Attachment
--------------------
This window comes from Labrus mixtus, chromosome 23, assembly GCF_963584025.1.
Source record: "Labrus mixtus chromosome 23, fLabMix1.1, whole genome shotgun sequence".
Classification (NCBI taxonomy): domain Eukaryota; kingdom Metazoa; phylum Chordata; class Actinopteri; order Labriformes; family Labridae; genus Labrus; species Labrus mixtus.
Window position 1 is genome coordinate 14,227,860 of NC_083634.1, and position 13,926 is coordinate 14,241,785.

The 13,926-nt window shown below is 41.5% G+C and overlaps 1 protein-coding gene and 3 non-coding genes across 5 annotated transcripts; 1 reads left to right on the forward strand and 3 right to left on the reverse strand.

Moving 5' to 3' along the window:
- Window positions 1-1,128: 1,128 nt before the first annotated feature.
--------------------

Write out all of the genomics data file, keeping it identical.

This window comes from Labrus mixtus, chromosome 23, assembly GCF_963584025.1.
Source record: "Labrus mixtus chromosome 23, fLabMix1.1, whole genome shotgun sequence".
Classification (NCBI taxonomy): domain Eukaryota; kingdom Metazoa; phylum Chordata; class Actinopteri; order Labriformes; family Labridae; genus Labrus; species Labrus mixtus.
Window position 1 is genome coordinate 14,227,860 of NC_083634.1, and position 13,926 is coordinate 14,241,785.

The 13,926-nt window shown below is 41.5% G+C and overlaps 1 protein-coding gene and 3 non-coding genes across 5 annotated transcripts; 1 reads left to right on the forward strand and 3 right to left on the reverse strand.

Moving 5' to 3' along the window:
- Window positions 1-1,128: 1,128 nt before the first annotated feature.